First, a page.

Officer testifies at Oak Bay father’s murder trial he had ‘concerns’ about whereabouts

WARNING: This story contains details that some readers may find disturbing

No phone call, no email, no response.

Sgt. Michael Martin with Oak Bay police told the jury at Andrew Berry’s murder trial Wednesday he was concerned because he couldn’t reach the Oak Bay father on Christmas Day 2017.

Berry is standing trial for second-degree murder in the stabbing deaths of his two daughters, Chloe, six, and Aubrey, four, to which he has pleaded not guilty.

Court has heard the girls were found with several stab wounds in Berry’s apartment on Dec. 25 along with their father, who the Crown alleges was suffering from self-inflicted wounds to his neck and chest after trying to commit suicide.

Hours before the three were discovered, Martin was responding to a complaint from the girls’ mother, Sarah Cotton, who had gone to the police detachment along with Berry’s mother.

“I was trying to let Mr. Berry know he was late returning the children,” Sgt. Martin said.

“Were you going to arrest him if he attended the station?” Crown counsel Patrick Weir asked.

“No sir, I was not,” Martin responded.

About four hours had passed since the girls were meant to be returned, as stated by a custody order that Martin cited.

Martin testified he contacted Berry’s sister, who he said told him Berry was depressed and encountering financial difficulty that led to his electricity being cut off.

He added Berry’s sister, whose name can’t be released because of a publication ban, had added Berry was a good father and would not harm his children.

Martin said he asked for pictures of the girls to go out to taxis and BC Transit. He wanted to share the pictures with other agencies in an effort to locate them and their father, and said he had “concerns” about their whereabouts.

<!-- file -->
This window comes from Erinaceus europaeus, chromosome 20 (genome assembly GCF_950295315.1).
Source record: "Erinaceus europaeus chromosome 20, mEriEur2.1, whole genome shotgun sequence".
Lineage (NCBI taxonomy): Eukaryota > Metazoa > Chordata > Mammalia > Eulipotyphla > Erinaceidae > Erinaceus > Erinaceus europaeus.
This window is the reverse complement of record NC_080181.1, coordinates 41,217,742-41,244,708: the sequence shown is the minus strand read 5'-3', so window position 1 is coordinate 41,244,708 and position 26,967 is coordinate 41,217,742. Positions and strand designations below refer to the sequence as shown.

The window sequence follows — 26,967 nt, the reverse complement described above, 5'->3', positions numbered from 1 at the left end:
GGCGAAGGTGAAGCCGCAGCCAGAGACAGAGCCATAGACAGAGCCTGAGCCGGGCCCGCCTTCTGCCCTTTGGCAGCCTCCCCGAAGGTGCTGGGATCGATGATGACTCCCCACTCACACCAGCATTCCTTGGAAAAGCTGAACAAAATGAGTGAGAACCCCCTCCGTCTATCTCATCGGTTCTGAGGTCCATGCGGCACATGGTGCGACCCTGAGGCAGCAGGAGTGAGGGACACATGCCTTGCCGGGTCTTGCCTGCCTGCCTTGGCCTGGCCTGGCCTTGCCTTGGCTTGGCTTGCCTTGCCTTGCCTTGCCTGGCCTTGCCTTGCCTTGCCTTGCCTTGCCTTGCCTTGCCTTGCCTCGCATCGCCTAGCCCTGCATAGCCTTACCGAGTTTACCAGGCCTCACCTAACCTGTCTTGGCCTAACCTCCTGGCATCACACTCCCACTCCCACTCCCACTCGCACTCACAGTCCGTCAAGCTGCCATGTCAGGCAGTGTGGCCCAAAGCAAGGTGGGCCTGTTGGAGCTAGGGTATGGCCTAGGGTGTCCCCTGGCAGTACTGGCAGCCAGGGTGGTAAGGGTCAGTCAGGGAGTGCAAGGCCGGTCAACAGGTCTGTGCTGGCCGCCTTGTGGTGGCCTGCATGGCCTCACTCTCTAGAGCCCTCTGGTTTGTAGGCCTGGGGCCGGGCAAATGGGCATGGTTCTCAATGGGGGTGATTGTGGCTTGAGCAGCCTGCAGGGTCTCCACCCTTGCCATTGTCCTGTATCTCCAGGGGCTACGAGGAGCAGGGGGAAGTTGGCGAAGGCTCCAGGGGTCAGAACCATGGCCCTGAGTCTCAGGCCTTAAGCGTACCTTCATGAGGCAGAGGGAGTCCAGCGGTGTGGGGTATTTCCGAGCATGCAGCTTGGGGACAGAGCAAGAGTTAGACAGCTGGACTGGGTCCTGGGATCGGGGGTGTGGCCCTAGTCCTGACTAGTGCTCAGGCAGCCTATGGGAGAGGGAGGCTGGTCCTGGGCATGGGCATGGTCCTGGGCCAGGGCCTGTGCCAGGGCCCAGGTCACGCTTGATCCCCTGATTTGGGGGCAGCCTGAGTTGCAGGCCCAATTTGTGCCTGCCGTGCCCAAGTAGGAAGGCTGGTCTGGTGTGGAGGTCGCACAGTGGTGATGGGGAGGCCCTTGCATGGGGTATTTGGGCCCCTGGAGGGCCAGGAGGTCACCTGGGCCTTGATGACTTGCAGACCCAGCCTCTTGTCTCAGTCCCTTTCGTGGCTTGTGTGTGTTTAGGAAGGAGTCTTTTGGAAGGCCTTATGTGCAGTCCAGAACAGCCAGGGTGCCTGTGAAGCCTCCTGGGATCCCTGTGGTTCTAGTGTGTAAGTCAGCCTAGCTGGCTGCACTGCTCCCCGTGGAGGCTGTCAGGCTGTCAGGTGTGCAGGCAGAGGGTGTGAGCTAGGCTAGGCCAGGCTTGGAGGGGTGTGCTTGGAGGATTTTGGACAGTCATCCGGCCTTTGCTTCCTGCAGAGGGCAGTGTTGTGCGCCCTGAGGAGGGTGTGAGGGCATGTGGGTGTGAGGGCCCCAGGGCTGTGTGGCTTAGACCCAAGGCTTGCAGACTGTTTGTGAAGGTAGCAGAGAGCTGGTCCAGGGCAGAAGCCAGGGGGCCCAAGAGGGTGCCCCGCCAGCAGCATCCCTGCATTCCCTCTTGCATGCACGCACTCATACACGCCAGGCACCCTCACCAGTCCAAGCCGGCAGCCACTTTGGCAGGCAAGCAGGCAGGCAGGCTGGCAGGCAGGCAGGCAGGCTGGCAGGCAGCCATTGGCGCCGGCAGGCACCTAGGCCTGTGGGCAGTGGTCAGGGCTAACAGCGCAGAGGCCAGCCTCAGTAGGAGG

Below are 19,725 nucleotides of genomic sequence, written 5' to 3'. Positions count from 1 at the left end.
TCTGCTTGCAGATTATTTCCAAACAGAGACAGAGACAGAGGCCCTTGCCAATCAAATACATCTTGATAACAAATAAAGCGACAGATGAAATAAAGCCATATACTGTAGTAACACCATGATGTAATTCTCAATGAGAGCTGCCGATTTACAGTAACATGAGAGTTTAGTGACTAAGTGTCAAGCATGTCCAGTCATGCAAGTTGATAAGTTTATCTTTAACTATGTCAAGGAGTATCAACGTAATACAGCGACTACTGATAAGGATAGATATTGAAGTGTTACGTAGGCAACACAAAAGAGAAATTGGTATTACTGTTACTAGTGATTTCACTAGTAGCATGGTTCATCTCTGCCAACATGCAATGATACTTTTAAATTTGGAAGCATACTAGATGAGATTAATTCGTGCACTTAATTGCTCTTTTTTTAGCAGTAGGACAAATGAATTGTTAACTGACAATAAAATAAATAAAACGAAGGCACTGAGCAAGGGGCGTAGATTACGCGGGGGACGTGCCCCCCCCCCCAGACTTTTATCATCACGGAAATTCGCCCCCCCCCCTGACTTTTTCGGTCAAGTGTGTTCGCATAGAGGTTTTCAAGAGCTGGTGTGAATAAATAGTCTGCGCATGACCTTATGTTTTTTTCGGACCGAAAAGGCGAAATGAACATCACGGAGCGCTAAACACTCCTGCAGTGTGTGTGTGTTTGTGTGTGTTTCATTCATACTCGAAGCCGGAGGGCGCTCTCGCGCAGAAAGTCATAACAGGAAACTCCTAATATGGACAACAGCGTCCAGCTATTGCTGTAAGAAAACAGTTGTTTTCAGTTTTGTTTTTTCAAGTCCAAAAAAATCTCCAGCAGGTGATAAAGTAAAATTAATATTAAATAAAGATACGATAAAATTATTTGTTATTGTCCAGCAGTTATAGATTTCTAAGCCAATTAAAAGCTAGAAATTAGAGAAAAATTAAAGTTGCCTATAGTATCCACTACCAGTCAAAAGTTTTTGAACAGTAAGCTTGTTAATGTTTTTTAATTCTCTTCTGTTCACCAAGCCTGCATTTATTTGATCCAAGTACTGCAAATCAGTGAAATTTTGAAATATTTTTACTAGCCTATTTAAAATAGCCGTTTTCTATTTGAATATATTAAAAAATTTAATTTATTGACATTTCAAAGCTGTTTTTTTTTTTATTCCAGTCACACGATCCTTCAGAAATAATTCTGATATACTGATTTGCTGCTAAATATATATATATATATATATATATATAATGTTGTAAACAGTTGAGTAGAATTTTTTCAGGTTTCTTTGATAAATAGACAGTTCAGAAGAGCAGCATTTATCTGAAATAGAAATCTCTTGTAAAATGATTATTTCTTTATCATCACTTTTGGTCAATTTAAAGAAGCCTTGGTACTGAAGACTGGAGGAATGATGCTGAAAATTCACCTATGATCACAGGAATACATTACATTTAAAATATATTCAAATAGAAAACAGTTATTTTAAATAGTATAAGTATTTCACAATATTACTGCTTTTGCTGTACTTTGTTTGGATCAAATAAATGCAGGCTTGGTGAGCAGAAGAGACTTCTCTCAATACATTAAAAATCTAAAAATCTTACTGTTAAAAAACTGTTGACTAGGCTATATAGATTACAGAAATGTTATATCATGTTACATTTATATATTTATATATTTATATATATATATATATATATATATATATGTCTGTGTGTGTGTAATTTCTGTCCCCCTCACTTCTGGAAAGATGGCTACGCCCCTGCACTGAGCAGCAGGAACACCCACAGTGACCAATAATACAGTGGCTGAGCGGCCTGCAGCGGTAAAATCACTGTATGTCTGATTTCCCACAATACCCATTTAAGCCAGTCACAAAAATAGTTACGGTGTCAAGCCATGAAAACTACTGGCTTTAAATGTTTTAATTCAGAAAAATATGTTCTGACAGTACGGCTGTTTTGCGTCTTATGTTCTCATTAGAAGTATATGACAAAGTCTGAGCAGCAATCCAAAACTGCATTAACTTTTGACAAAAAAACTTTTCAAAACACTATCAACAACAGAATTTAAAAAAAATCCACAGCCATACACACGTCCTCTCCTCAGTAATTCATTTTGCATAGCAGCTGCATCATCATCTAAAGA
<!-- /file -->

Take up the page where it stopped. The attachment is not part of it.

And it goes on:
“That’s why we’re doing a welfare check,” Martin said, adding he had no proof that anything criminal had taken place. “He [Berry] may have just been late.”

Defence has a very different narrative.

While questioning Oak Bay police Const. Pitor Ulanowski earlier Wednesday, Kevin McCullough suggested possible police contamination, irretrievable text messages and key details not recorded in notes as just a few examples of deliberate moves made by police.

Ulanowski, who was the first officer to enter the apartment where the girls and Berry were found, denied the allegations.

Defence hammered the officer for leaving the scene unguarded for about five minutes, leaving the killer plenty of time to escape, while Berry lay naked and severely injured in the bathtub.

“At all times, Mr. Berry was treated as the killer and the suspect, never the victim,” McCullough questioned Ulanowski. “Isn’t that right?”

“No,” Ulanowski replied.

McCullogh pressed on: “That’s why you didn’t ask him any questions or try and ask him questions about, ‘Who’s the killer?’”

“He was unconscious,” Ulanowski answered.

Martin is due to take the stand again Thursday, with defence expected to cross-examine him later this week.

The trial is expected to last about three months.

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